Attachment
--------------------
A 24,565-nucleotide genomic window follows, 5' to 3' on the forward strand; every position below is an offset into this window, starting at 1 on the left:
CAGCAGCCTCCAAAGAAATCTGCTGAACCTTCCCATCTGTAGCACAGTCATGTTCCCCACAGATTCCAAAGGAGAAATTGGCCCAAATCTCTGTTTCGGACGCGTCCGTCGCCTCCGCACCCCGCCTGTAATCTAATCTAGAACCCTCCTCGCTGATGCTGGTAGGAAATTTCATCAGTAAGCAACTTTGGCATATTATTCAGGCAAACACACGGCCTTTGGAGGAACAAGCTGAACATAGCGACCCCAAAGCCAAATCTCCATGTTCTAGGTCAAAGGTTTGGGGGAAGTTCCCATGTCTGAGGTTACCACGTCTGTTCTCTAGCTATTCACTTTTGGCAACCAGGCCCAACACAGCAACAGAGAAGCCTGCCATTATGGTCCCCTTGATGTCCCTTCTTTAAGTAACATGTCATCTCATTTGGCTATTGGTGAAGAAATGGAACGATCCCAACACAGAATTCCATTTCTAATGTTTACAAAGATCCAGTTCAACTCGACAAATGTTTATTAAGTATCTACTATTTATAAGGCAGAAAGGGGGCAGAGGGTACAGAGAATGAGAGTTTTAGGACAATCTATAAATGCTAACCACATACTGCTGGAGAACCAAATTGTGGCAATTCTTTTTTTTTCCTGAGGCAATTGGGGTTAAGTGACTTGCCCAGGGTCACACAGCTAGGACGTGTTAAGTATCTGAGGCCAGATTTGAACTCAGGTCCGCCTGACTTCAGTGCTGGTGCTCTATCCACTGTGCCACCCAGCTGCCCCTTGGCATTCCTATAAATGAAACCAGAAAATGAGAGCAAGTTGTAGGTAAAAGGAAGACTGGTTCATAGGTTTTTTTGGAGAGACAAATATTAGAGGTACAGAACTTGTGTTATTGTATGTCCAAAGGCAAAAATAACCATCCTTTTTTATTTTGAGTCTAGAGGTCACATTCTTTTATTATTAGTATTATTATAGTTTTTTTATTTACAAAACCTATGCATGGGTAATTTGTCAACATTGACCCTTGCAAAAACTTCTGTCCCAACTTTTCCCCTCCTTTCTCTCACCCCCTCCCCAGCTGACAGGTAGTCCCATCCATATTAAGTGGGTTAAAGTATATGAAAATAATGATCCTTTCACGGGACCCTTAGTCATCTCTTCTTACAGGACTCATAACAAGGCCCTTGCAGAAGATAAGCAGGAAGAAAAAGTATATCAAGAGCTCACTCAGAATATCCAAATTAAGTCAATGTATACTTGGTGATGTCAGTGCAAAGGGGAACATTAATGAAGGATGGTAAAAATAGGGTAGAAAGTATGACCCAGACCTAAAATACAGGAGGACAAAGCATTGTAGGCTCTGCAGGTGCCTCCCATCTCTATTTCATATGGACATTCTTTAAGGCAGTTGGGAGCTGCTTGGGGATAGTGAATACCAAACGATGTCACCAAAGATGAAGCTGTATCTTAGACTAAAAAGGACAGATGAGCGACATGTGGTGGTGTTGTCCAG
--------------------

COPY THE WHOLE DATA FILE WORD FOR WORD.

A 24,565-nucleotide genomic window follows, 5' to 3' on the forward strand; every position below is an offset into this window, starting at 1 on the left:
CAGCAGCCTCCAAAGAAATCTGCTGAACCTTCCCATCTGTAGCACAGTCATGTTCCCCACAGATTCCAAAGGAGAAATTGGCCCAAATCTCTGTTTCGGACGCGTCCGTCGCCTCCGCACCCCGCCTGTAATCTAATCTAGAACCCTCCTCGCTGATGCTGGTAGGAAATTTCATCAGTAAGCAACTTTGGCATATTATTCAGGCAAACACACGGCCTTTGGAGGAACAAGCTGAACATAGCGACCCCAAAGCCAAATCTCCATGTTCTAGGTCAAAGGTTTGGGGGAAGTTCCCATGTCTGAGGTTACCACGTCTGTTCTCTAGCTATTCACTTTTGGCAACCAGGCCCAACACAGCAACAGAGAAGCCTGCCATTATGGTCCCCTTGATGTCCCTTCTTTAAGTAACATGTCATCTCATTTGGCTATTGGTGAAGAAATGGAACGATCCCAACACAGAATTCCATTTCTAATGTTTACAAAGATCCAGTTCAACTCGACAAATGTTTATTAAGTATCTACTATTTATAAGGCAGAAAGGGGGCAGAGGGTACAGAGAATGAGAGTTTTAGGACAATCTATAAATGCTAACCACATACTGCTGGAGAACCAAATTGTGGCAATTCTTTTTTTTTCCTGAGGCAATTGGGGTTAAGTGACTTGCCCAGGGTCACACAGCTAGGACGTGTTAAGTATCTGAGGCCAGATTTGAACTCAGGTCCGCCTGACTTCAGTGCTGGTGCTCTATCCACTGTGCCACCCAGCTGCCCCTTGGCATTCCTATAAATGAAACCAGAAAATGAGAGCAAGTTGTAGGTAAAAGGAAGACTGGTTCATAGGTTTTTTTGGAGAGACAAATATTAGAGGTACAGAACTTGTGTTATTGTATGTCCAAAGGCAAAAATAACCATCCTTTTTTATTTTGAGTCTAGAGGTCACATTCTTTTATTATTAGTATTATTATAGTTTTTTTATTTACAAAACCTATGCATGGGTAATTTGTCAACATTGACCCTTGCAAAAACTTCTGTCCCAACTTTTCCCCTCCTTTCTCTCACCCCCTCCCCAGCTGACAGGTAGTCCCATCCATATTAAGTGGGTTAAAGTATATGAAAATAATGATCCTTTCACGGGACCCTTAGTCATCTCTTCTTACAGGACTCATAACAAGGCCCTTGCAGAAGATAAGCAGGAAGAAAAAGTATATCAAGAGCTCACTCAGAATATCCAAATTAAGTCAATGTATACTTGGTGATGTCAGTGCAAAGGGGAACATTAATGAAGGATGGTAAAAATAGGGTAGAAAGTATGACCCAGACCTAAAATACAGGAGGACAAAGCATTGTAGGCTCTGCAGGTGCCTCCCATCTCTATTTCATATGGACATTCTTTAAGGCAGTTGGGAGCTGCTTGGGGATAGTGAATACCAAACGATGTCACCAAAGATGAAGCTGTATCTTAGACTAAAAAGGACAGATGAGCGACATGTGGTGGTGTTGTCCAG